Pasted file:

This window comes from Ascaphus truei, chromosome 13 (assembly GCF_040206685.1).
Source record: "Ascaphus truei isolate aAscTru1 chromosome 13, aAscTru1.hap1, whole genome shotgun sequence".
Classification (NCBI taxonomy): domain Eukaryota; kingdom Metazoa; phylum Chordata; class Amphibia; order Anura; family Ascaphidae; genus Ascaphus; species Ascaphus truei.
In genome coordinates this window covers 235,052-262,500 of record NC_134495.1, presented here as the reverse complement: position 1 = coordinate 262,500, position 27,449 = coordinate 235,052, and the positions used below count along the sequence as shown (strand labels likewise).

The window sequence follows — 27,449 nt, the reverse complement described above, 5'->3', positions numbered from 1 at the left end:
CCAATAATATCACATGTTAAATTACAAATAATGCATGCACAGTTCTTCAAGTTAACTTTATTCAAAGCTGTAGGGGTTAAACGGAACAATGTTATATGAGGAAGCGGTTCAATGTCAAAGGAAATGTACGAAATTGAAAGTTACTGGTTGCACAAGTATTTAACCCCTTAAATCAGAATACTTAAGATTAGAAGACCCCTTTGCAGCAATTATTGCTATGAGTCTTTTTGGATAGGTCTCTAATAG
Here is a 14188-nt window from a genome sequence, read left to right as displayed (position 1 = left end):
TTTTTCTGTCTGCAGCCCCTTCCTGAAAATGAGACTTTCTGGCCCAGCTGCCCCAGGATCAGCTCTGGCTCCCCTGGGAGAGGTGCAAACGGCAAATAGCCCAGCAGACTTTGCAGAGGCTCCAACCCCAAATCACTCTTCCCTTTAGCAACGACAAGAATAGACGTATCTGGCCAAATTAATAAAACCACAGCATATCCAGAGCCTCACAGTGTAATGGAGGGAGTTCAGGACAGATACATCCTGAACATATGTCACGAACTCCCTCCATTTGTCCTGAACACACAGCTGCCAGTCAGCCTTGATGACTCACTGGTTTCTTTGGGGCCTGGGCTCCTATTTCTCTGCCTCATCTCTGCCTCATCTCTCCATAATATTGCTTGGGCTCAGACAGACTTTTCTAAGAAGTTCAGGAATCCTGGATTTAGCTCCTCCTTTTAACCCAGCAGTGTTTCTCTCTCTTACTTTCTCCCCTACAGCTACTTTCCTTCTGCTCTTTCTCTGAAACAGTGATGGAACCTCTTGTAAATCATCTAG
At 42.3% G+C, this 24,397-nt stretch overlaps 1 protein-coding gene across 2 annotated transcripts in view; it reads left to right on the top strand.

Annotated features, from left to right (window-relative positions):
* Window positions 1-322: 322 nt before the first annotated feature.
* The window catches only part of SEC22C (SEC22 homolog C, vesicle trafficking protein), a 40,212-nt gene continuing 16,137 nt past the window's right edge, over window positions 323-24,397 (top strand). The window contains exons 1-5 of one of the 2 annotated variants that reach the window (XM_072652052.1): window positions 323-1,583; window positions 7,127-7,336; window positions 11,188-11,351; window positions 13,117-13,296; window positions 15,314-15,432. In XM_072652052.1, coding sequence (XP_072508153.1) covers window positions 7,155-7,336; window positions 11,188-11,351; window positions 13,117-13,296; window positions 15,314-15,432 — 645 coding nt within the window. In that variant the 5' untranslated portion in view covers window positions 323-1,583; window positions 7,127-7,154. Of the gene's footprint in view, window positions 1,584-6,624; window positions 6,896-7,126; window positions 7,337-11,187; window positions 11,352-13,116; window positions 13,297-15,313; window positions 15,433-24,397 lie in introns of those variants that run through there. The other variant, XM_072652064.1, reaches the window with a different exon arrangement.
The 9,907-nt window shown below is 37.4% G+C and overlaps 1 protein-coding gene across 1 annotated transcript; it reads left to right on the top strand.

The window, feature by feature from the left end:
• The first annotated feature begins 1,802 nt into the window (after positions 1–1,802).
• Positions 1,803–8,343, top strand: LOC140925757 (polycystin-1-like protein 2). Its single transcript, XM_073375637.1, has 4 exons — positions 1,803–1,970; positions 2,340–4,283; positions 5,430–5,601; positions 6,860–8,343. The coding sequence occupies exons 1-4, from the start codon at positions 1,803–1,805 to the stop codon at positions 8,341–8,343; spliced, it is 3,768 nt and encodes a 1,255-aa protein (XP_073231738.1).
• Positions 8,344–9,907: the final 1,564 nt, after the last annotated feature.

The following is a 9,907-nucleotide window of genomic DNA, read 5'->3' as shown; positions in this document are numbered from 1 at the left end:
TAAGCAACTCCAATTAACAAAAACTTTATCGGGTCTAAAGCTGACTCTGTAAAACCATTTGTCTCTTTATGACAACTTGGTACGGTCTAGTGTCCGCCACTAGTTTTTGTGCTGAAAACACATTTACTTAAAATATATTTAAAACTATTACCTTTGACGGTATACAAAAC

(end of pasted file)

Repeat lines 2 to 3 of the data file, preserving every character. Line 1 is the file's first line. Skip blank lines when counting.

Source record: "Ascaphus truei isolate aAscTru1 chromosome 13, aAscTru1.hap1, whole genome shotgun sequence".
Classification (NCBI taxonomy): domain Eukaryota; kingdom Metazoa; phylum Chordata; class Amphibia; order Anura; family Ascaphidae; genus Ascaphus; species Ascaphus truei.